America's iconic brands all share a basic, often overlooked, attribute: they all began as a startup. GE, Ford, Dell, and every other company that is now a household name started as an idea, a business case, a great founder's vision. These visionaries not only created amazing companies and thousands of jobs, but helped improve life for people all over the world. They didn't stop there. They, like founders before them, made paying it forward to the next generation of startups a primary focus.
Startup history is undoubtedly marked by the unspoken responsibility and commitment to help the next generation of entrepreneurs. These mentoring relationships and resulting success stories are what lead to innovation and success. They are the relationships that help founders continue to move forward and succeed against seemingly impossible odds.
The American economy is forward leaning and relies heavily on the success of founders and their companies. According to a Kauffman Foundation study published in 2010, young, high-growth oriented companies are not only responsible for much of the country's innovation, but also for most of the net new job creation over the last 30 years. With the rising tide of global competitiveness and the current employment challenges here at home, it's more critical than ever that we raise our "startup game."
As founder-to-founder mentoring continues to thrive in the current wave of startup activity across the US, a new and very scalable trend is also emerging: corporate involvement. Today, large corporations are taking the time to remember their own startup story and are paying it forward by presenting opportunities, creating relationships and sharing knowledge with startups. They are connecting with these young companies in many ways: as mentors in their local communities, as service providers, as subject matter experts, as business partners and, in many cases, as early customers.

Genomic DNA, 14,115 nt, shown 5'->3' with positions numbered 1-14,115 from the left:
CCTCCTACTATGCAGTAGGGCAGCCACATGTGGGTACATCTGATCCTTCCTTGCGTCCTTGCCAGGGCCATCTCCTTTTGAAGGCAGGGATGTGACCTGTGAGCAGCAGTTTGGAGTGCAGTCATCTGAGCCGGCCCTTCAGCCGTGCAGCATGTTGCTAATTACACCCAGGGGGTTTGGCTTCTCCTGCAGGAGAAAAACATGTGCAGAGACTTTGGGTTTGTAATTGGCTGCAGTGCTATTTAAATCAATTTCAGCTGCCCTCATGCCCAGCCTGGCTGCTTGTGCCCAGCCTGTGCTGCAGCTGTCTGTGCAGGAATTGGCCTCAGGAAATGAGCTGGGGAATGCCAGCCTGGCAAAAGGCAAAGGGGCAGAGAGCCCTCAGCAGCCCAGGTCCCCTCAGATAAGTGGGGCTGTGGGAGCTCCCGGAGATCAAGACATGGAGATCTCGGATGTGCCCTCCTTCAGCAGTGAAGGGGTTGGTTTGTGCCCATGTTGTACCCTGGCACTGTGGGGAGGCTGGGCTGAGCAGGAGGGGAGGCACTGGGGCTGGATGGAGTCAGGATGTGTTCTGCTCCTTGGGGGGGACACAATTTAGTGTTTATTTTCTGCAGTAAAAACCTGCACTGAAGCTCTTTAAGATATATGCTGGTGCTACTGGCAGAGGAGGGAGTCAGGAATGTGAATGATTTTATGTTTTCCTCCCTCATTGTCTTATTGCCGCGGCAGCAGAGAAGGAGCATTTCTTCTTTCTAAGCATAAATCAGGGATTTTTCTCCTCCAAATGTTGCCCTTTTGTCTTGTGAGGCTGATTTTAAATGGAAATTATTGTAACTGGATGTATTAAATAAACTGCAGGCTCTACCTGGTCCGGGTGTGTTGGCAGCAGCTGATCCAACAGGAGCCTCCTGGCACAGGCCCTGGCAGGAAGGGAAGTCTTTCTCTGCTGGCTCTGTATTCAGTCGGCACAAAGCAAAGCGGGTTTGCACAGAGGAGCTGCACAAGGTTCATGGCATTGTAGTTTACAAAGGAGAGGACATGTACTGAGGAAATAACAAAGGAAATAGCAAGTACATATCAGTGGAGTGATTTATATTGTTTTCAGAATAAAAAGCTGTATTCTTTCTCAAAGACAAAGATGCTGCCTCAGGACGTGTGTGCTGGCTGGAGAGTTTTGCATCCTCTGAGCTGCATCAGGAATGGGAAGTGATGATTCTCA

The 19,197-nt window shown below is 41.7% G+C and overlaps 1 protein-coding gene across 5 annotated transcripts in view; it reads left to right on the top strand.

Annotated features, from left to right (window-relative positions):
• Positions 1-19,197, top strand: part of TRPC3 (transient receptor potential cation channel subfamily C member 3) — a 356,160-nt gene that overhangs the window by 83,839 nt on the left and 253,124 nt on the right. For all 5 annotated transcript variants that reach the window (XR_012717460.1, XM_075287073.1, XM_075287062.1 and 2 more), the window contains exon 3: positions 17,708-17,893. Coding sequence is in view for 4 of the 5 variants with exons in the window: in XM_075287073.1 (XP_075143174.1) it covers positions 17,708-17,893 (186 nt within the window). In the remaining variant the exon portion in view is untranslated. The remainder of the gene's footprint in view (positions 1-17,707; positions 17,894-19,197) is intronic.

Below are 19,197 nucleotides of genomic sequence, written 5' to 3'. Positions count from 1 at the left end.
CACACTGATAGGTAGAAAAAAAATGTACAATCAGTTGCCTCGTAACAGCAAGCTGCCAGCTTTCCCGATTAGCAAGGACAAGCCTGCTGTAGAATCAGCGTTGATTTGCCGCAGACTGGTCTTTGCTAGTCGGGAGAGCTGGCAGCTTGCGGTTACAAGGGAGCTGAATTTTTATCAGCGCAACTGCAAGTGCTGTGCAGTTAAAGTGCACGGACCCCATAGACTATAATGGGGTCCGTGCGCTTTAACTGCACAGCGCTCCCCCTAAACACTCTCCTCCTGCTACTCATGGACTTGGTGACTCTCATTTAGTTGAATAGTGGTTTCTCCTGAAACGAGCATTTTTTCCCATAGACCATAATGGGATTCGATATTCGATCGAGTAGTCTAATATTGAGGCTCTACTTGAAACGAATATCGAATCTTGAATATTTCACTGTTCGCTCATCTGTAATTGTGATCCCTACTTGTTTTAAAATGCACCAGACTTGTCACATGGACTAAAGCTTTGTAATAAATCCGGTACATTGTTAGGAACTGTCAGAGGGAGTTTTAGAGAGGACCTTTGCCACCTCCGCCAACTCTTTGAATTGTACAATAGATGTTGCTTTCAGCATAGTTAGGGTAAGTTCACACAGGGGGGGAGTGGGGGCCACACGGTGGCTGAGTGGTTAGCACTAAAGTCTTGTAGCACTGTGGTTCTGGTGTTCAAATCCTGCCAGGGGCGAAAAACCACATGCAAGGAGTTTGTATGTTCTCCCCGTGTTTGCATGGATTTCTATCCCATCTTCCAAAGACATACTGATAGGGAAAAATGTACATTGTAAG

Big businesses are opening doors to their engineering labs, creating co-working space, providing funding, and engaging at startup meet-ups. They are dedicating time, energy, and resources to continue to improve their startup engagement. Why? They know these engagements and relationships can result in mutual success, increase the speed of innovation, improve competitiveness, and result in growth.
At the Startup America Partnership, we're focused on bringing together a national community of passionate founders, investors, mentors, executives and corporations to work together to help startups be more successful here in America. To date, we've engaged thousands of startups, hundreds of Startup Champions and thought leaders, helped launch dozens of local regional efforts (26 Startup Regions so far), and we've connected these young, high-growth companies with more than 100 corporations dedicated to helping the next generation of startups. These companies are creating one of kind programs to help startups succeed. A few great examples are:
NYSE Euronext's "Corporate Connection": A platform designed to provide a new way for startups to connect and collaborate with America's biggest corporations.
American Airlines' "Flights Camera Action": A contest running through August 10th focused on the importance of travel to growing businesses, which will award the winners free flights and marketing opportunities.
Dell's "Innovation Growth Credit Fund": As part of Dell's Entrepreneur In Residence program Dell has launched a financing initiative to help startups drive innovation, time to market and ultimately job creation.
Microsoft's BizSpark program: A global program helping software startups be more successful and scale more effectively by connecting them with tools, software, knowledge and visibility.
It's incredibly encouraging to see America's largest companies working to help today's startups grow and in doing so, create the jobs this country needs. Startups should now see large companies not only as a main competitor, but a major opportunity. Startups across the country can gain access to all these programs and more by joining Startup America. It's free, it's easy, and it's the best way to kick-start America's economy.